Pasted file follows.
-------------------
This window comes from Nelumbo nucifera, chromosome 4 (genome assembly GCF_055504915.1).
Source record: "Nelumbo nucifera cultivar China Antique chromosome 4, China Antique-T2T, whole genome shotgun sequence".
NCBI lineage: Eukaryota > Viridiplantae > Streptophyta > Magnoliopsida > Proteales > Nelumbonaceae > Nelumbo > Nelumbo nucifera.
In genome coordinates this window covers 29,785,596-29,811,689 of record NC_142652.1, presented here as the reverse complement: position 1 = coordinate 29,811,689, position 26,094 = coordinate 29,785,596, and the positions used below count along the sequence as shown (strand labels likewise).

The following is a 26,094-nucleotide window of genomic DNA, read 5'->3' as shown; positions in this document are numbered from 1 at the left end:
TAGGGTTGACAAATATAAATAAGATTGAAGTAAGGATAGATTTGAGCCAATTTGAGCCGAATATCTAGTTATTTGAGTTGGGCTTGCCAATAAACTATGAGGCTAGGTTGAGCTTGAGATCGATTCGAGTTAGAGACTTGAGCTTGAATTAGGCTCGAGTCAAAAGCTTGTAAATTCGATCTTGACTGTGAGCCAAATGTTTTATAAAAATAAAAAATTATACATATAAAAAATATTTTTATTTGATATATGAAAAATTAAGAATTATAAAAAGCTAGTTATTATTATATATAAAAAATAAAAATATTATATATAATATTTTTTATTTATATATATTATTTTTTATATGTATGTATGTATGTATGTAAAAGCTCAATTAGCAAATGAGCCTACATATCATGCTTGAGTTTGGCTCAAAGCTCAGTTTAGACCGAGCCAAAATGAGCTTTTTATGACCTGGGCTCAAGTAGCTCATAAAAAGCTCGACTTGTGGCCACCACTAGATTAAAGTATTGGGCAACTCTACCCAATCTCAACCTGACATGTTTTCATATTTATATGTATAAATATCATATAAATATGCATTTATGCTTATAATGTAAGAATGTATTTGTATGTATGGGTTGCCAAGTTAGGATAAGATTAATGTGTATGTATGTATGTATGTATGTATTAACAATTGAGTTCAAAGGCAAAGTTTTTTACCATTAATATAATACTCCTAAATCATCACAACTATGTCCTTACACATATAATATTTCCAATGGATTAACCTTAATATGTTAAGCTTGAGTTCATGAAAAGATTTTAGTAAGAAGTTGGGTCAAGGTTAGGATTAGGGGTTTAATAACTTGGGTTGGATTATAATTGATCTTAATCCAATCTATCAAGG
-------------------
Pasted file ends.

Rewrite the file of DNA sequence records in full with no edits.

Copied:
This window comes from Nelumbo nucifera, chromosome 4 (genome assembly GCF_055504915.1).
Source record: "Nelumbo nucifera cultivar China Antique chromosome 4, China Antique-T2T, whole genome shotgun sequence".
NCBI lineage: Eukaryota > Viridiplantae > Streptophyta > Magnoliopsida > Proteales > Nelumbonaceae > Nelumbo > Nelumbo nucifera.
In genome coordinates this window covers 29,785,596-29,811,689 of record NC_142652.1, presented here as the reverse complement: position 1 = coordinate 29,811,689, position 26,094 = coordinate 29,785,596, and the positions used below count along the sequence as shown (strand labels likewise).

The following is a 26,094-nucleotide window of genomic DNA, read 5'->3' as shown; positions in this document are numbered from 1 at the left end:
TAGGGTTGACAAATATAAATAAGATTGAAGTAAGGATAGATTTGAGCCAATTTGAGCCGAATATCTAGTTATTTGAGTTGGGCTTGCCAATAAACTATGAGGCTAGGTTGAGCTTGAGATCGATTCGAGTTAGAGACTTGAGCTTGAATTAGGCTCGAGTCAAAAGCTTGTAAATTCGATCTTGACTGTGAGCCAAATGTTTTATAAAAATAAAAAATTATACATATAAAAAATATTTTTATTTGATATATGAAAAATTAAGAATTATAAAAAGCTAGTTATTATTATATATAAAAAATAAAAATATTATATATAATATTTTTTATTTATATATATTATTTTTTATATGTATGTATGTATGTATGTAAAAGCTCAATTAGCAAATGAGCCTACATATCATGCTTGAGTTTGGCTCAAAGCTCAGTTTAGACCGAGCCAAAATGAGCTTTTTATGACCTGGGCTCAAGTAGCTCATAAAAAGCTCGACTTGTGGCCACCACTAGATTAAAGTATTGGGCAACTCTACCCAATCTCAACCTGACATGTTTTCATATTTATATGTATAAATATCATATAAATATGCATTTATGCTTATAATGTAAGAATGTATTTGTATGTATGGGTTGCCAAGTTAGGATAAGATTAATGTGTATGTATGTATGTATGTATGTATTAACAATTGAGTTCAAAGGCAAAGTTTTTTACCATTAATATAATACTCCTAAATCATCACAACTATGTCCTTACACATATAATATTTCCAATGGATTAACCTTAATATGTTAAGCTTGAGTTCATGAAAAGATTTTAGTAAGAAGTTGGGTCAAGGTTAGGATTAGGGGTTTAATAACTTGGGTTGGATTATAATTGATCTTAATCCAATCTATCAAGG